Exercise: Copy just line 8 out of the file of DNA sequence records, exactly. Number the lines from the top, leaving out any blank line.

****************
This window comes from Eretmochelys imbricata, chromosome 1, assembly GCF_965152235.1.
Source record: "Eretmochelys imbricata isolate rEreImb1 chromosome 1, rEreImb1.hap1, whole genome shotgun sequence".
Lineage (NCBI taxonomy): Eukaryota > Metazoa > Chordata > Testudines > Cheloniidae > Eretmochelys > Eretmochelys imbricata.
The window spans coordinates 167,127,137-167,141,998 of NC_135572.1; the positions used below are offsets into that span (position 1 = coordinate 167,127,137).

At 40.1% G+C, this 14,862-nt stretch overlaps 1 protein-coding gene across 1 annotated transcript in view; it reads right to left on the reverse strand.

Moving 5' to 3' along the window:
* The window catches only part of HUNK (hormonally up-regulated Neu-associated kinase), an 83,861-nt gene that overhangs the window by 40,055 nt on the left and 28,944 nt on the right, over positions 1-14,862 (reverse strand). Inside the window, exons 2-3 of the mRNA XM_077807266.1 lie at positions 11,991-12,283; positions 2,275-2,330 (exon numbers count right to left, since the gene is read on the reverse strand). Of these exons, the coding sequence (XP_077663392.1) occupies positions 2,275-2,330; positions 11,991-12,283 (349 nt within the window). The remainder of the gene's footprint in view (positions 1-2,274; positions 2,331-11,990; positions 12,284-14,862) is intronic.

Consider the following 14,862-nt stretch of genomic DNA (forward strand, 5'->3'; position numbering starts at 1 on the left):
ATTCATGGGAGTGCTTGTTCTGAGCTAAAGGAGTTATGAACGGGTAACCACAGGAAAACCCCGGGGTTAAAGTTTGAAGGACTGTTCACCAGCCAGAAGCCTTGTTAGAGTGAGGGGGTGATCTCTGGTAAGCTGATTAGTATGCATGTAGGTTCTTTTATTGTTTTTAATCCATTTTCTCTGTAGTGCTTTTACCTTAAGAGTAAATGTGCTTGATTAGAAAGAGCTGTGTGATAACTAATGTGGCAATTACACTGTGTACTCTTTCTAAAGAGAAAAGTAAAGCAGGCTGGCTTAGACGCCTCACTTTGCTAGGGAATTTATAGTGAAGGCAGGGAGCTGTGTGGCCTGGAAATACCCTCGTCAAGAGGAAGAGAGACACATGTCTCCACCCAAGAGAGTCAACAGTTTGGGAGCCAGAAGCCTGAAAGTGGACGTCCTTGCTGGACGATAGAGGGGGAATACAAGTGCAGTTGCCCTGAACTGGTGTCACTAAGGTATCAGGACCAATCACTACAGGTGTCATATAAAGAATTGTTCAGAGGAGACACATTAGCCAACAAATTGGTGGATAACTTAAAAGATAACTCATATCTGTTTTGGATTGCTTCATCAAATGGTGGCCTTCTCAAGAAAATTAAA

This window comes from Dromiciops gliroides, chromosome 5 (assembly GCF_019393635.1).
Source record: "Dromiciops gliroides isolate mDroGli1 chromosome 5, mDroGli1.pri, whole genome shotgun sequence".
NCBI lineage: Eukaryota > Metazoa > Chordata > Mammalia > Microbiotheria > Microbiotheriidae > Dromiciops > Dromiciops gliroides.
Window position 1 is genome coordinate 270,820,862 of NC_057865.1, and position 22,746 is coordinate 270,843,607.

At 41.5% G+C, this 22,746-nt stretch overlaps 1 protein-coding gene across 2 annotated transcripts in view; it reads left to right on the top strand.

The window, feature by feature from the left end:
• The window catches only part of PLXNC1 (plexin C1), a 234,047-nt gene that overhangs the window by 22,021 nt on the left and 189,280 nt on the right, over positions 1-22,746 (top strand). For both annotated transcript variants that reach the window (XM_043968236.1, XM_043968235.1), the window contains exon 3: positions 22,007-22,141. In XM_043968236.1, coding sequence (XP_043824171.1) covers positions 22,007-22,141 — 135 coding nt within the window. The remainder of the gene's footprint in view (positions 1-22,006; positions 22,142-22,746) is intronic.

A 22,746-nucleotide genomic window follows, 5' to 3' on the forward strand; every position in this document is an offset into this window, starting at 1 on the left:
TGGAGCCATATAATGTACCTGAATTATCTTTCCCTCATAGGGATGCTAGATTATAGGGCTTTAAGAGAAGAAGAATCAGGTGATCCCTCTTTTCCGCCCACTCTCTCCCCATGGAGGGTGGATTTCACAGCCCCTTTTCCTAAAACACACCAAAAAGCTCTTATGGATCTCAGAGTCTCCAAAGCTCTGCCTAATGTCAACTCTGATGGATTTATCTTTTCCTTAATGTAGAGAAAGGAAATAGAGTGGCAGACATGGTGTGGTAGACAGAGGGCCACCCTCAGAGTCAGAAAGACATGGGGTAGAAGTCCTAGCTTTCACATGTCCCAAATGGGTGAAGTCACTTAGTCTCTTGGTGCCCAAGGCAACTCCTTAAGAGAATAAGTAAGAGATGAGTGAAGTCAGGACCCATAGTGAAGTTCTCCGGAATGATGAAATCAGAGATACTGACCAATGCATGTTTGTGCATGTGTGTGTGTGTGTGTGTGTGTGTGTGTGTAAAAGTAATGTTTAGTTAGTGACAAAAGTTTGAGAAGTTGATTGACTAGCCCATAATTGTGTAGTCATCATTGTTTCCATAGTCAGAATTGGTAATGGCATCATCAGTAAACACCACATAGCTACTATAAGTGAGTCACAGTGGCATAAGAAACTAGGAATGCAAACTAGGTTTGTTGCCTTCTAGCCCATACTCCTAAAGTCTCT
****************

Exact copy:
Consider the following 14,862-nt stretch of genomic DNA (forward strand, 5'->3'; position numbering starts at 1 on the left):